gary goude | more poems


It is not you
Mr. death
that I dread
but the next sunrise
with me watching.
My teeth
fall out
on schedule.
The gravestones
are still handmade.
The bones
pile up quickly.
The dead
are gathered
each morning
placed in rows
decorated with granite
and there is no more room.
Our children
build their cities
upon our flesh.
There is only one season
and it rains blood.
The rivers are choked
with bodies
lined with vultures
bloated with meat.
The miracle
is our endurance.


No bravery this time
This new age upon us
False heroes
No heroes
Men continue
to waste away
in factories
and the night
drapes us
with hopeless
shit covered


I see the end
is not far off
and the light
at the end
of the tunnel
is the loss
of what needs to be
done away with
This white
man made sun
will have a party
and the hangover
will not be
as bad
as you think
Single celled amoebas
will soon
begin the process
and maybe
with a little
the human animal
will not come through
this time.


The price of love, friend
is hate.
If you don’t believe that
then you have not completed
the cycle.
This is to let you know
that this
is not a poem.
It is a warning.
Do not embrace
the “love”
of any woman
until you
have known
the perfectly cut stone
of her hatred
that over the years
has become
her heart.

grave2.jpgGoude’s poems are cut-throat, matter of fact images about those who live trapped in the everyday horror of the human condition. Goude is an outlaw poet, and by that I mean he’s been places a lot of readers may rather not go. He also uses an economy of words, in the style of Moore. You may imagine through his poems that he has probably woken up next to the train tracks more than once in his life. Like Moore, he has lived hard and close to the bone.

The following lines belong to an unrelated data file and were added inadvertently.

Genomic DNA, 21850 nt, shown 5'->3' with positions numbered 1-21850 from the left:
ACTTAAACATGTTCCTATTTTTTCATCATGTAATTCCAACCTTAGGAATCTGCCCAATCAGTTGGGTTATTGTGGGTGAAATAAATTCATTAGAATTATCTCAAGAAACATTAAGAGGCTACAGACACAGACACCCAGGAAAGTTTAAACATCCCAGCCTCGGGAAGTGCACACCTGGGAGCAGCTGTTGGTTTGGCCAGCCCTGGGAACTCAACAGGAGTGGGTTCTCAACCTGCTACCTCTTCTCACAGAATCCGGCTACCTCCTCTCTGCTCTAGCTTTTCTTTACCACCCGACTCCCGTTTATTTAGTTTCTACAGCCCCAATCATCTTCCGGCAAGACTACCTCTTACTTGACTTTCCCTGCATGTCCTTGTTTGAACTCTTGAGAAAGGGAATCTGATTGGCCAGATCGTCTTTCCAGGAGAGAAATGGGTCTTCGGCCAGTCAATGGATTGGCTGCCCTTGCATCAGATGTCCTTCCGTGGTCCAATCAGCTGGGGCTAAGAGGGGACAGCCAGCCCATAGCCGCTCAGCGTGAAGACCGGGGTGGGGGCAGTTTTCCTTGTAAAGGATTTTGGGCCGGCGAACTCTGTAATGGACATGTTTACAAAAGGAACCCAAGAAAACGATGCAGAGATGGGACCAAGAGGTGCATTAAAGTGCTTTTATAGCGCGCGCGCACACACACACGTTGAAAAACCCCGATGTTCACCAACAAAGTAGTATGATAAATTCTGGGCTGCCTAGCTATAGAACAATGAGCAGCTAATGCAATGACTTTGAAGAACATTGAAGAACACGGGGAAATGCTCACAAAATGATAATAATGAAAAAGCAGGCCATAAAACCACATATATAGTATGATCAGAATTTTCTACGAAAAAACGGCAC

Gary Goude is a machine shop worker in Los Angeles. He’s also a Vietnam vet. And he happens to write the most gut-wrenchingly real poetry you’ll have read since the death of the originator of blood and guts poetry Charles Bukowski, who interestingly enough, found an audience among the uppity poetry folks when he was first published in the NYQ back in the early ’70s. Well, folks, Gary Goude is the new Bukowski. His stuff is about the real everyday hell we all go through. He is an every man. Married. Divorced. On the outs with one son and now the other. He can’t maintain a a relationship with a woman. He has few friends. His trust in his fellow man all gone. And he self medicates with alcohol. He’s nearing 60 and his words should be read by everyone who can’t stand regular, dull, lifeless, having nothing to do with anything poetry, you know, the flowery bullcrap that makes no sense and means. —Robert W. Howington

0 Replies to “gary goude | more poems”

Leave a Reply

This site uses Akismet to reduce spam. Learn how your comment data is processed.